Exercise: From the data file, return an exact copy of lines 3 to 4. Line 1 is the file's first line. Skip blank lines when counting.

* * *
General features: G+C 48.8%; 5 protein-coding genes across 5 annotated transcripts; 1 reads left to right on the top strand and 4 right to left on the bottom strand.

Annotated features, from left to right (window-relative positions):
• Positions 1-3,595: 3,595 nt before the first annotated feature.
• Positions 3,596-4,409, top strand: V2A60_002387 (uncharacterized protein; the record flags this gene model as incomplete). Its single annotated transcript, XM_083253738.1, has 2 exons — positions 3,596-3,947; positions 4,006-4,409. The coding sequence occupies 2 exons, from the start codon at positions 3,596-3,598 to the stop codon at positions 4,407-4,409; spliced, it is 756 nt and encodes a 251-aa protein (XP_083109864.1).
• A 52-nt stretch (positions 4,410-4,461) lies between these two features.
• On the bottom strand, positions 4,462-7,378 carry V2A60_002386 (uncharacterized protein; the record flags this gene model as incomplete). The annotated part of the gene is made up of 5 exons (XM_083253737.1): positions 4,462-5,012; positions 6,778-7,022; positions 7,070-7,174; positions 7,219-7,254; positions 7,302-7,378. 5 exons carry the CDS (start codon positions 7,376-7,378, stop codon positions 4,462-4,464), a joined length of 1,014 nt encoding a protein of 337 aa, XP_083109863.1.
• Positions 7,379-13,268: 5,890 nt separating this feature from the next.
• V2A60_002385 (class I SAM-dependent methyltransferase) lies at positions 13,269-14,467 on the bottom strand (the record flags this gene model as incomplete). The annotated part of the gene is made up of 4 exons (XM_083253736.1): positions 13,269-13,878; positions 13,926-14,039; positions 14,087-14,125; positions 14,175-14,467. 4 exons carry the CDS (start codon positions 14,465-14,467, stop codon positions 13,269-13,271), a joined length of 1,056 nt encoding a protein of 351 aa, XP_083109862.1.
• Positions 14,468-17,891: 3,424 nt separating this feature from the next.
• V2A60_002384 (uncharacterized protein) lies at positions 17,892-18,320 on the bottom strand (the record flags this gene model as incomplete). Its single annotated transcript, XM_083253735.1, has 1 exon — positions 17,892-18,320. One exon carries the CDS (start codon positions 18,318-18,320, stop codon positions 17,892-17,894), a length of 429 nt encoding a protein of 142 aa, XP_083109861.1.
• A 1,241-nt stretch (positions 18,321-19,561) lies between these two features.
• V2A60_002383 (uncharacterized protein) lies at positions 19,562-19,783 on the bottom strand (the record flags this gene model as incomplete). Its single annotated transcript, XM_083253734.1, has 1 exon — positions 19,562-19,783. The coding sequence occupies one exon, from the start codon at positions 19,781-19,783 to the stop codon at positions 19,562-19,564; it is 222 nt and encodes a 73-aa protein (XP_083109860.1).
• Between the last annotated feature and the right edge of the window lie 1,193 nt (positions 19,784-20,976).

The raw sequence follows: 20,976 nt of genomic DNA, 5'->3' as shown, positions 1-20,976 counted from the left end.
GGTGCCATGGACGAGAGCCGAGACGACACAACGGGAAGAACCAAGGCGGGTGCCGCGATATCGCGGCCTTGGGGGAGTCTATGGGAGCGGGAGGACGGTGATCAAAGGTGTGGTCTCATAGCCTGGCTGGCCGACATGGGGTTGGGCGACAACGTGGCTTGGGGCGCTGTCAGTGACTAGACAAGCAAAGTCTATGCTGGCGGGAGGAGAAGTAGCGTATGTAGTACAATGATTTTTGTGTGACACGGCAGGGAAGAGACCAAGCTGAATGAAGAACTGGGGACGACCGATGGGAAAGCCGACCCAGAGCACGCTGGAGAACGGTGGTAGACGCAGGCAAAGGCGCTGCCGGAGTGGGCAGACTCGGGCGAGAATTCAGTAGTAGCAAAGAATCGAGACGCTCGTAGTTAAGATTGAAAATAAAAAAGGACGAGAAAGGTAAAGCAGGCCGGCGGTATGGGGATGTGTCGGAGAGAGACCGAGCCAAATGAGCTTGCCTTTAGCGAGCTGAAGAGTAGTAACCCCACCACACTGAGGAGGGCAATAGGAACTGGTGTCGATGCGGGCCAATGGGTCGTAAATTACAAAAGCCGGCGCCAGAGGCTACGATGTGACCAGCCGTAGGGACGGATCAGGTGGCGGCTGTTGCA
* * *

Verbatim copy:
• Positions 1-3,595: 3,595 nt before the first annotated feature.
• Positions 3,596-4,409, top strand: V2A60_002387 (uncharacterized protein; the record flags this gene model as incomplete). Its single annotated transcript, XM_083253738.1, has 2 exons — positions 3,596-3,947; positions 4,006-4,409. The coding sequence occupies 2 exons, from the start codon at positions 3,596-3,598 to the stop codon at positions 4,407-4,409; spliced, it is 756 nt and encodes a 251-aa protein (XP_083109864.1).